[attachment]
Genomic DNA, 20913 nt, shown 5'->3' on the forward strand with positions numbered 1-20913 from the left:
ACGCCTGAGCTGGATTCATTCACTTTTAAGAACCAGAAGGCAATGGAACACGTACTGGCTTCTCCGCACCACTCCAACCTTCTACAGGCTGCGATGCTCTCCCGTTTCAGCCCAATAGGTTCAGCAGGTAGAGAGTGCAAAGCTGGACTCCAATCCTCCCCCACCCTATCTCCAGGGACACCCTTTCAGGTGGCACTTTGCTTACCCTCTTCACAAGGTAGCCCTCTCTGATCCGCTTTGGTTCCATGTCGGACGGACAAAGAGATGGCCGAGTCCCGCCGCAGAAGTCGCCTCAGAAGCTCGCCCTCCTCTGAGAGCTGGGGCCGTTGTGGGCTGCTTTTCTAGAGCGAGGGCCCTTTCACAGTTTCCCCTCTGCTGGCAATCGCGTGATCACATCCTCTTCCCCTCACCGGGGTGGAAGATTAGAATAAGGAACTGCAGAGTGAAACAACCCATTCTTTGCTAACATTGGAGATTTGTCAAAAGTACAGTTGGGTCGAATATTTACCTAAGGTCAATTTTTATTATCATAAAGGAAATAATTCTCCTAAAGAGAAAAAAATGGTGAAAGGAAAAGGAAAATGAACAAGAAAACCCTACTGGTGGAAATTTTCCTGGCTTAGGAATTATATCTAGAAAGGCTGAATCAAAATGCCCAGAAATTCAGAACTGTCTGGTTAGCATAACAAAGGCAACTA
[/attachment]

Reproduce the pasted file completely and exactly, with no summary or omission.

Genomic DNA, 20913 nt, shown 5'->3' on the forward strand with positions numbered 1-20913 from the left:
ACGCCTGAGCTGGATTCATTCACTTTTAAGAACCAGAAGGCAATGGAACACGTACTGGCTTCTCCGCACCACTCCAACCTTCTACAGGCTGCGATGCTCTCCCGTTTCAGCCCAATAGGTTCAGCAGGTAGAGAGTGCAAAGCTGGACTCCAATCCTCCCCCACCCTATCTCCAGGGACACCCTTTCAGGTGGCACTTTGCTTACCCTCTTCACAAGGTAGCCCTCTCTGATCCGCTTTGGTTCCATGTCGGACGGACAAAGAGATGGCCGAGTCCCGCCGCAGAAGTCGCCTCAGAAGCTCGCCCTCCTCTGAGAGCTGGGGCCGTTGTGGGCTGCTTTTCTAGAGCGAGGGCCCTTTCACAGTTTCCCCTCTGCTGGCAATCGCGTGATCACATCCTCTTCCCCTCACCGGGGTGGAAGATTAGAATAAGGAACTGCAGAGTGAAACAACCCATTCTTTGCTAACATTGGAGATTTGTCAAAAGTACAGTTGGGTCGAATATTTACCTAAGGTCAATTTTTATTATCATAAAGGAAATAATTCTCCTAAAGAGAAAAAAATGGTGAAAGGAAAAGGAAAATGAACAAGAAAACCCTACTGGTGGAAATTTTCCTGGCTTAGGAATTATATCTAGAAAGGCTGAATCAAAATGCCCAGAAATTCAGAACTGTCTGGTTAGCATAACAAAGGCAACTA